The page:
A court has awarded over 1,000 former Kenya Breweries Limited employees Sh30 million compensation and a one-month salary in lieu of notice after a 15-year legal battle.
The payment comprises of money that KBL withheld at the time of their sacking. The former staff moved to court in 2003 seeking compensation for unlawful sacking.
“It is clear in my mind that the plaintiffs were removed from employment without following the laid down process. Consequently, the plaintiffs’ termination and or dismissal is declared unlawful and (they) are entitled to compensation,” ruled Justice Joseph Sergon late last month.
Despite winning the legal battle, the former employees will each walk home with an average of Sh100,000, money withheld by the brewer, and an equivalent of their one-month salary two decades ago.
The judge noted that the dismissal happened before the coming into force of the 2010 Constitution and the Employment Act, 2007, meaning the employees are only entitled to what is stated in their contracts.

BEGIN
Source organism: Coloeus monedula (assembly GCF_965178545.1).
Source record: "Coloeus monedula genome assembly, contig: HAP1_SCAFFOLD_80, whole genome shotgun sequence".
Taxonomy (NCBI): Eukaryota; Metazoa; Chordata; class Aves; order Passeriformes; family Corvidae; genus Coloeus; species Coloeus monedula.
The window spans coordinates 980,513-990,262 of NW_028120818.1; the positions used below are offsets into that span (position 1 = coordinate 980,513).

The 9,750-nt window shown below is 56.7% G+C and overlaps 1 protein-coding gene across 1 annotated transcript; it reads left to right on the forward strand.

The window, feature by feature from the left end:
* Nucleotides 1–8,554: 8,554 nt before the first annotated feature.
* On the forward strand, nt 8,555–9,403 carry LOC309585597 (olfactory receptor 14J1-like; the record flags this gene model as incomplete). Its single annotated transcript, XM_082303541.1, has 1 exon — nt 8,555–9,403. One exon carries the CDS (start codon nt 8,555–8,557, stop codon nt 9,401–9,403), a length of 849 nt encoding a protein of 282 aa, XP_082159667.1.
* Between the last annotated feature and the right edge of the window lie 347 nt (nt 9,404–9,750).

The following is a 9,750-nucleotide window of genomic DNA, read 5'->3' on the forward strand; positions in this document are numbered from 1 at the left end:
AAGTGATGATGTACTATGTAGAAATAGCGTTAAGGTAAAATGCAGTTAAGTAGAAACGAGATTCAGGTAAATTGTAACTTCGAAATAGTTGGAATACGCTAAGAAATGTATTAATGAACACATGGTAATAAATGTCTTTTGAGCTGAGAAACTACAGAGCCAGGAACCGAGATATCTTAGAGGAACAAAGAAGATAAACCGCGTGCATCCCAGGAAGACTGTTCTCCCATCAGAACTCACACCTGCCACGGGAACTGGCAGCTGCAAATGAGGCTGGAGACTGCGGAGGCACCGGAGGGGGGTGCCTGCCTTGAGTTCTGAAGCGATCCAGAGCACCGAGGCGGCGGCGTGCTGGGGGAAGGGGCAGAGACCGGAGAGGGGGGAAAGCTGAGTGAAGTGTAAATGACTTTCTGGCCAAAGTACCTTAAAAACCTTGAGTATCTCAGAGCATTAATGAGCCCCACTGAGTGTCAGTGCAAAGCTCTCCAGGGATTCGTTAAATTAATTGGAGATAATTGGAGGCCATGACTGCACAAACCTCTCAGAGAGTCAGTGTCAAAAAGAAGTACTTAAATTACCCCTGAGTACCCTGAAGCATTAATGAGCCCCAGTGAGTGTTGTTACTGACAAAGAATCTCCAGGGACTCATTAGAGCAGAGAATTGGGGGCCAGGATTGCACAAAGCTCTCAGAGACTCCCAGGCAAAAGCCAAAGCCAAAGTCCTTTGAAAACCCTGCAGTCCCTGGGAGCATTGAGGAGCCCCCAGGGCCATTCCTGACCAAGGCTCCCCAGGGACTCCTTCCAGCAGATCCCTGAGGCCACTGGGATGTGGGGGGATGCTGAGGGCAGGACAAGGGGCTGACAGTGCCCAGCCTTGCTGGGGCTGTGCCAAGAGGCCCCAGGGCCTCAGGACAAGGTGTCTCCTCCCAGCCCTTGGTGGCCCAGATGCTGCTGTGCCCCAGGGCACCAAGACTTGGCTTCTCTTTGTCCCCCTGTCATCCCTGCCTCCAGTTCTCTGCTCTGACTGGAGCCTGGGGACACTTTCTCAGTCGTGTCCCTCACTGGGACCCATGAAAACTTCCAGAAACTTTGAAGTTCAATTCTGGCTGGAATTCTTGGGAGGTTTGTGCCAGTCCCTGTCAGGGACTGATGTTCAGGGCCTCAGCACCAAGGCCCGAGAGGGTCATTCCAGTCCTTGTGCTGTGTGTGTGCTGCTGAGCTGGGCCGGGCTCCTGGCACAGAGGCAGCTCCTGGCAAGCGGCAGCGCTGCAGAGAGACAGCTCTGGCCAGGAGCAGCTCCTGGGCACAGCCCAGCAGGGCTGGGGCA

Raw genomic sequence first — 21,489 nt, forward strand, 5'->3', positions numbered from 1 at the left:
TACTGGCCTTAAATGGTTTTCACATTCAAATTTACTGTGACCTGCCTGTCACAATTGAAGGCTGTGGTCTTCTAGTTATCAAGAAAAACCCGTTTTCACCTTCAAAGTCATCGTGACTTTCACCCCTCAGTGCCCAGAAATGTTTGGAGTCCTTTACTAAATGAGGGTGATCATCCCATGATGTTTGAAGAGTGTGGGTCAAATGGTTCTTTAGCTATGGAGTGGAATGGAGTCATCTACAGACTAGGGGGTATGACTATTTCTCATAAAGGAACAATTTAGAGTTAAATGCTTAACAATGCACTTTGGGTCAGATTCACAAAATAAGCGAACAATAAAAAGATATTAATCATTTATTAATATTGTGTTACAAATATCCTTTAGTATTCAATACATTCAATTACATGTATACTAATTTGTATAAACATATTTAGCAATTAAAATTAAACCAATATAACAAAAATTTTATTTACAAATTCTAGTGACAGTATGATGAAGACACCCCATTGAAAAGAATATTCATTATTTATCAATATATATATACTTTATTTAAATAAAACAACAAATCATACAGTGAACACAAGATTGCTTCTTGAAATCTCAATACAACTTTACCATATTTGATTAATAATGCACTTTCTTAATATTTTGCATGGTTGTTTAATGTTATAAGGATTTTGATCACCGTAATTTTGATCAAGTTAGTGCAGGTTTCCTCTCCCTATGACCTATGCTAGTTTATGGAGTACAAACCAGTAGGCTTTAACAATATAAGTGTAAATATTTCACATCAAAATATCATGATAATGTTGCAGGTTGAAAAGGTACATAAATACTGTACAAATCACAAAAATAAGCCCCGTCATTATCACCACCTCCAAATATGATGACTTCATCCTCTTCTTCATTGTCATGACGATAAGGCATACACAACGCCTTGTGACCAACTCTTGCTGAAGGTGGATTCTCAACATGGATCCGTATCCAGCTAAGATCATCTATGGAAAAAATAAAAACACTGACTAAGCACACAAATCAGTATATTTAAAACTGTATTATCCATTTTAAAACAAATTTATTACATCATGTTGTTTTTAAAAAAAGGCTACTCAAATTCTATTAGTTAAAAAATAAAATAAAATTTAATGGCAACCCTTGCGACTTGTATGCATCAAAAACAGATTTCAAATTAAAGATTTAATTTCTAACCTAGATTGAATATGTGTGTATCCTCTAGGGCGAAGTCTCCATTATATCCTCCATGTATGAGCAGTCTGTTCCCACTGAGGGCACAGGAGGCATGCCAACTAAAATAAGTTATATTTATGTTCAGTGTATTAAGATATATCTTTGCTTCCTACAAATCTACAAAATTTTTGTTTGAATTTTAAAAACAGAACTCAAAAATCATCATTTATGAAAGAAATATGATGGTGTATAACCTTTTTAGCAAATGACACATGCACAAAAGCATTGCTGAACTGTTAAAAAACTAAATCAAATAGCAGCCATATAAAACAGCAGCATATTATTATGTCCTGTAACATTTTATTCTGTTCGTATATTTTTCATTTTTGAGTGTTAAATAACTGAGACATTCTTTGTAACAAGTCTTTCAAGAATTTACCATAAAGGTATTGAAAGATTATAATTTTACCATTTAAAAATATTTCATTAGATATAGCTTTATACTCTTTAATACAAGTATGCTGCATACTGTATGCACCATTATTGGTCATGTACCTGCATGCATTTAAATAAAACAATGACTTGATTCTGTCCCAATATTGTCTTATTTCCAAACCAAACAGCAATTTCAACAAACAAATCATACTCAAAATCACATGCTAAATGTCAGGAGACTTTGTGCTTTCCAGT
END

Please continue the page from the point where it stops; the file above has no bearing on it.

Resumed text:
KBL had earlier called for voluntary early retirement but the brewer sent staff home through what it claimed was redundancy after the option failed. The employees said the firm was not in a financial distress at the time and so the retrenchment had no justification.
They had asked the court to award them salaries until their legal retirement of 60 years. They further argued that they were not given an opportunity to be heard and the process was done arbitrarily.
However, KBL defended the sacking arguing that automation of its business and change in its operation necessitated offloading of excess staff.
The firm further argued that it did not discriminate when laying off the workers. KBL told the court that it withheld a sum of Sh100,000 from each worker to cover any debts or liability due to it.